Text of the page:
Late Pleistocene rock glaciers in the western part of the Capitan Mountains, Lincoln County, New Mexico: Description, age and climatic significance
John W. Blagbrough

Abstract:

Seventy-six tongue-shaped rock glaciers of probable late Wisconsin age occur below talus at the heads of canyons and ravines at an average elevation of about 2485 m in the western part of the Capitan Mountains. They have abrupt fronts and steep sides often delineated by lateral ridges which curve to form transverse ridges at the crests of the fronts. Longitudinal and transverse ridges and furrows are common surface features. Their debris is stable and lichen covers 20-90% of exposed faces. A dark brown, weakly developed soil formed by decomposed organic material has a maximum thickness of 15 cm and occurs as isolated pockets that cover 10-15% of the surfaces. The rock-glaciers have surface features that indicate they are ice-cemented (permafrost) forms that moved by the flow of interstitial ice. They denote a climate with a mean annual temperature below freezing, characterized by much diurnal freezing and thawing which resulted in the generation of large volumes of talus. The average elevation of the fronts (2430 m) delineates the approximate lower limit of Late Wisconsin alpine permafrost and the upper periglacial (subnival) zone.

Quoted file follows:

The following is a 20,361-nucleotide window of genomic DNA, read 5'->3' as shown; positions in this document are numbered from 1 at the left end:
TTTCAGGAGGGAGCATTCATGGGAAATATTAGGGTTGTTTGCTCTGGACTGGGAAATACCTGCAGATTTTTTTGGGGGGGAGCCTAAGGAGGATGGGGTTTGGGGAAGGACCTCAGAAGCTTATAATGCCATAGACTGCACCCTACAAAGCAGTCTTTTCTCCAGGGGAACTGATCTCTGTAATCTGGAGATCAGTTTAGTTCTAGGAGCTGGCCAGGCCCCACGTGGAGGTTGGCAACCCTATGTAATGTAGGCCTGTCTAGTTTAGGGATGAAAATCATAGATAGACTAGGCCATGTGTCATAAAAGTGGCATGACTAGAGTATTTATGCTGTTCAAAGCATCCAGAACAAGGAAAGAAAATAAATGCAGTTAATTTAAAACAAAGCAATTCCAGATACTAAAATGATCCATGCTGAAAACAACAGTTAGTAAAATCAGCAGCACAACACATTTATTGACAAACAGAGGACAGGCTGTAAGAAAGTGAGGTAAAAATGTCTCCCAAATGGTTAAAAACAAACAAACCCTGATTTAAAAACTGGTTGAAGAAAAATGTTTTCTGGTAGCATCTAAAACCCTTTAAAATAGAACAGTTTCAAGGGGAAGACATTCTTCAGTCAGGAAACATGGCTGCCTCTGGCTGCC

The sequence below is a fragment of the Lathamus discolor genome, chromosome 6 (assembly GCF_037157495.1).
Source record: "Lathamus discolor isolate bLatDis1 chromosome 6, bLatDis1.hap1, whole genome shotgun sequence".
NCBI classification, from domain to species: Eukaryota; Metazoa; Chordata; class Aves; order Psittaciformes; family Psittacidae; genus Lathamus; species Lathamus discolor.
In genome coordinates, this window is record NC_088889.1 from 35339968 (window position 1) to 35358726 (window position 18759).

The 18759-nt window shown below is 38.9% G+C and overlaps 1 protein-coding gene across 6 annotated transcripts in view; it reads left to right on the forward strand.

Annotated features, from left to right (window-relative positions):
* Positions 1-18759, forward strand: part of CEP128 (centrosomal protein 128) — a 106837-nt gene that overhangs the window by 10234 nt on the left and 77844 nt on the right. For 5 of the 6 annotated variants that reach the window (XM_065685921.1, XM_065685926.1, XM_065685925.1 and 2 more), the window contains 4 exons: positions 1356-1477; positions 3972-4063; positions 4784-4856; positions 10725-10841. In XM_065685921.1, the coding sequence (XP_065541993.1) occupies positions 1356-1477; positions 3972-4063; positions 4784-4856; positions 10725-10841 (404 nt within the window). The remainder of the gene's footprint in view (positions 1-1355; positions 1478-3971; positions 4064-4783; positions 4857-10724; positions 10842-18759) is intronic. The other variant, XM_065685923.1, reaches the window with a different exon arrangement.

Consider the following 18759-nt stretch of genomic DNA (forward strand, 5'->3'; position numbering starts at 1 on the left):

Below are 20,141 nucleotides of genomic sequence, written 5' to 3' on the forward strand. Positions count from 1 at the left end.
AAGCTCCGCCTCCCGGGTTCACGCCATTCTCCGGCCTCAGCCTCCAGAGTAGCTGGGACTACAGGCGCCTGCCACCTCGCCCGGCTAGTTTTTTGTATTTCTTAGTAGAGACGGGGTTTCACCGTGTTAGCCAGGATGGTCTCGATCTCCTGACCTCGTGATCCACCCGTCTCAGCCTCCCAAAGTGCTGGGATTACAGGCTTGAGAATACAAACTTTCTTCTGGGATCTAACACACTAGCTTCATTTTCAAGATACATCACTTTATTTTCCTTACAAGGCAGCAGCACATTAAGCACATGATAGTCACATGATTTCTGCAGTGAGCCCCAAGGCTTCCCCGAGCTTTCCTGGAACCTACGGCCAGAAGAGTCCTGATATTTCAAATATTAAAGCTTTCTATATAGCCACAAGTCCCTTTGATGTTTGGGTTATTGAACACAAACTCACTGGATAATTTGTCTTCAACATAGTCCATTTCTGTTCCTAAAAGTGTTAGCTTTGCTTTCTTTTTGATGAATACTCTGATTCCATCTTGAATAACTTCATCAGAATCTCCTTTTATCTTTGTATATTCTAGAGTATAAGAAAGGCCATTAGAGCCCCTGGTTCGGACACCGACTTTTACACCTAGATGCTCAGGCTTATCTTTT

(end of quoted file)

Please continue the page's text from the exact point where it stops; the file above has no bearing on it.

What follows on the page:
Citation:

  1. Blagbrough, John W., 1991, Late Pleistocene rock glaciers in the western part of the Capitan Mountains, Lincoln County, New Mexico: Description, age and climatic significance, in: Geology of the Sierra Blanca, Sacramento and Capitan Ranges, New Mexico, Barker, James M.; Kues, Barry S.; Austin, George S.; Lucas, Spencer, G., New Mexico Geological Society, Guidebook, 42nd Field Conference, pp. 333-338.

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